a resident of another community
on Feb 17, 2012 at 12:17 pm

If all of the crimes were felonies why isn't she going to prison for life. Would she quality for the 3 strikes policy?


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Posted by Susie
a resident of Charleston Meadows
on Feb 17, 2012 at 2:11 pm

only 1 year and you get life if you smoke dope 3 times!


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Posted by senor blogger
a resident of Palo Verde
on Feb 17, 2012 at 4:02 pm

So, did the elderly couple get their acct reimbursed by the Credit Union??????


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Posted by Barron Parker
a resident of Barron Park
on Feb 17, 2012 at 4:11 pm

Hey, you steal a quarter million dollars, get a slap on the wrist, no restitution or tax liens or anything, and you're out in a few months ready to do it again.

The worst thing about these crimes is that most people who do this are psychopaths: they have done it in the past and will do it over and over for their entire lives, causing great suffering to everyone they encounter. They'll go to another city, steal another identity, and play the same game until they are caught there. Repeat for 50 years. And judges are taken in because the criminals seem repentant each time.


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Posted by L. Mimmack
a resident of Downtown North
on Feb 17, 2012 at 4:18 pm

Was the money not insured by the FDIC?


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Posted by Carlitos waysman
a resident of Old Palo Alto
on Feb 17, 2012 at 9:25 pm

"Deputy District Attorney Jennifer Deng said. "I hope their sentences show other potential thieves that this type of criminal behavior is not to be tolerated." What a joke!!!!

Pang Thao, Nancy Vang,Deputy District Attorney Jennifer Deng and the inept Judge Rene Navarro should be thrown in jail together 'till they come out with a right sentence that fits the crime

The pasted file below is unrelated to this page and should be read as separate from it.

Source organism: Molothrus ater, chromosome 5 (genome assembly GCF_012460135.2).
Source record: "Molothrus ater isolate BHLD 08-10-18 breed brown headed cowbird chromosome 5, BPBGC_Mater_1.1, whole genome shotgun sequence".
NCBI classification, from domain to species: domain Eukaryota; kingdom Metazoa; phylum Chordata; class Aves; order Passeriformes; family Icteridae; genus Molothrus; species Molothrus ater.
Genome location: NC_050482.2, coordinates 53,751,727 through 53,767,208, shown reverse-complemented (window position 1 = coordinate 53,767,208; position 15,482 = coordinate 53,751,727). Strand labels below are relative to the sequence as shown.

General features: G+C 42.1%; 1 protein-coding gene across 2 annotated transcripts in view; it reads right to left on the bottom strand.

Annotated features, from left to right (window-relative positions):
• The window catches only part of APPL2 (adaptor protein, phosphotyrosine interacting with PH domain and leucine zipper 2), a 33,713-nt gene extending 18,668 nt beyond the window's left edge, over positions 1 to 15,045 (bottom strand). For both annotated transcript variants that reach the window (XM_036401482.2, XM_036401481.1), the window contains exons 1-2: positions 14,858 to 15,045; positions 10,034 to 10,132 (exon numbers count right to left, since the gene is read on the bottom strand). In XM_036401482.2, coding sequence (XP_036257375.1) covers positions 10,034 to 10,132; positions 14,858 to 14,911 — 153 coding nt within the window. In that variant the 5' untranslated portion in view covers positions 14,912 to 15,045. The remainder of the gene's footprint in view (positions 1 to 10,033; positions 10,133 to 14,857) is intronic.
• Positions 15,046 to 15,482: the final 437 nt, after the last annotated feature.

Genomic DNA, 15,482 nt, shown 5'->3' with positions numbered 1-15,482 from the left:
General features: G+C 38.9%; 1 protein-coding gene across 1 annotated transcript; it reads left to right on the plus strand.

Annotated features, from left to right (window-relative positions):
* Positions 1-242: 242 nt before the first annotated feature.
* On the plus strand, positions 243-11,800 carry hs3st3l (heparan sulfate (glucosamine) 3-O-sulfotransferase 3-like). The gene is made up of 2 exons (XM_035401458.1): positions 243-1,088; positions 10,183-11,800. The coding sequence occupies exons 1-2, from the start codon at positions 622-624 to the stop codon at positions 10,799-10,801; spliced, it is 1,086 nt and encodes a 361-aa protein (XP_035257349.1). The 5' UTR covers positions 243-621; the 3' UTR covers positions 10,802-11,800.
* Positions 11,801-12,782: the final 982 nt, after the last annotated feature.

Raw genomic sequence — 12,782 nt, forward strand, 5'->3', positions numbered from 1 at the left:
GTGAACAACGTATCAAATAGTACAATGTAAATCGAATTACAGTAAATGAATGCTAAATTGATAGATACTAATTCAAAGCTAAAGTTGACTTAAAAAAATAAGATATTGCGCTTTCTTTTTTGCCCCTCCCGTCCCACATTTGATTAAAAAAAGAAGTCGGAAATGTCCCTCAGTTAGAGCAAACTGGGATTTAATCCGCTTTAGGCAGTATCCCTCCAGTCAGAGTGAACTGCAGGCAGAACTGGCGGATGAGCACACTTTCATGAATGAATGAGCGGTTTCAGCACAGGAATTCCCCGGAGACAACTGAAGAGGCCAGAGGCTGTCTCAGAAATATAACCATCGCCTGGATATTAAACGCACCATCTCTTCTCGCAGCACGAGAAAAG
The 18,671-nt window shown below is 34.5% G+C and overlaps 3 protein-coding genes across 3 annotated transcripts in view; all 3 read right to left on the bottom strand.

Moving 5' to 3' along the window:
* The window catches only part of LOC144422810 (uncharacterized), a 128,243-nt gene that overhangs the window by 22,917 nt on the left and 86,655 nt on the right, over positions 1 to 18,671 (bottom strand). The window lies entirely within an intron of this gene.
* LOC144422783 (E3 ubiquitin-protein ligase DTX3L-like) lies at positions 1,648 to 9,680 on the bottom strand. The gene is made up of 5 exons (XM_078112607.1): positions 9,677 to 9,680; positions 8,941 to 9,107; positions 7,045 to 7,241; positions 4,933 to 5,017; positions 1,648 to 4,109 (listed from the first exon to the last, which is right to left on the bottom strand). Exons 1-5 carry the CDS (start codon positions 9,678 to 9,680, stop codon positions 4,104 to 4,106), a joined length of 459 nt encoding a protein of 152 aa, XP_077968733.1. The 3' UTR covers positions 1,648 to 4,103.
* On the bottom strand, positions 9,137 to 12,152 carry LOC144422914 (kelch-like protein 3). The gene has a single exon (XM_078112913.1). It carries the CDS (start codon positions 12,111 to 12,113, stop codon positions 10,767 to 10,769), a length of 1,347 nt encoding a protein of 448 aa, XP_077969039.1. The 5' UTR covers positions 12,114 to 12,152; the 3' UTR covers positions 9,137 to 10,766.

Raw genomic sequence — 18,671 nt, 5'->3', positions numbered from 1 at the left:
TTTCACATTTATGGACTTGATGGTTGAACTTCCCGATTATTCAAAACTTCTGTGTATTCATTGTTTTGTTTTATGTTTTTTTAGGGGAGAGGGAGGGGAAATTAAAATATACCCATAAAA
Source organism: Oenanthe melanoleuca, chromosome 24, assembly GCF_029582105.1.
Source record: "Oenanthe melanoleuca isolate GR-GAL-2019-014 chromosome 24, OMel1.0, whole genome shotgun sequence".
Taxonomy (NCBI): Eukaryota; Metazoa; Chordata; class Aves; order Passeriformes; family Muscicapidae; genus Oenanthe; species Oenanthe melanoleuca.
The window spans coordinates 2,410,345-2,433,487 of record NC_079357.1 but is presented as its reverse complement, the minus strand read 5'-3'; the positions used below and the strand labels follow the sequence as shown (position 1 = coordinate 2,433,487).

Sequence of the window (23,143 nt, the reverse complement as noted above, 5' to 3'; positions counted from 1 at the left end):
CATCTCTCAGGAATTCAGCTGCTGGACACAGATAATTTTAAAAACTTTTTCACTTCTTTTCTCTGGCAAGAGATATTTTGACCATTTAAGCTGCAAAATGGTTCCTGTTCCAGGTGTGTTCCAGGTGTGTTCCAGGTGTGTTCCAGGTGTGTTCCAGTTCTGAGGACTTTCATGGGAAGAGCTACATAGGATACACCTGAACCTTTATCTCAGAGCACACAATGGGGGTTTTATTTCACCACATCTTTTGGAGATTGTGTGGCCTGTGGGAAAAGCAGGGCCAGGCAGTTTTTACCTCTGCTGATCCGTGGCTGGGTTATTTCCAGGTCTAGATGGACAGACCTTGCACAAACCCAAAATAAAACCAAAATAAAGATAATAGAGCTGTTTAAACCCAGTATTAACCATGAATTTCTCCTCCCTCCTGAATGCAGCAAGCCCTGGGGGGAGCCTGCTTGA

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Posted by Addison Avenue (now called First Tech Federal) Credit Union customer
a resident of another community
on Feb 17, 2012 at 10:48 pm

I am a longtime Addison Avenue (now First Tech Federal) Credit Union customer. Within the past few months, they just started offering a limited capability for electronic alerts to report account activity by email and/or text message.

Why didn't Addison Avenue Credit Union, now called First Tech Federal Credit Union, have procedures to detect the creation of a PIN number without authorization? Why didn't the closure of an account exceeding $100,000, coupled with a transfer to an account held by someone other than the original owners, trigger an internal investigation by the Credit Union and/or by the National Credit Union Association (NCUA) immediately (or at least within 60 days)?

Why doesn't First Tech Federal Credit Union offer electronic account alerts for Certificates of Deposit? Why can't First Tech e-Alerts notify more than a single email account, and why can't they offer unique, independent e-Alerts for each account, rather than a single threshold e-Alert that must apply across all accounts belonging to a credit union member?


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Posted by Steve C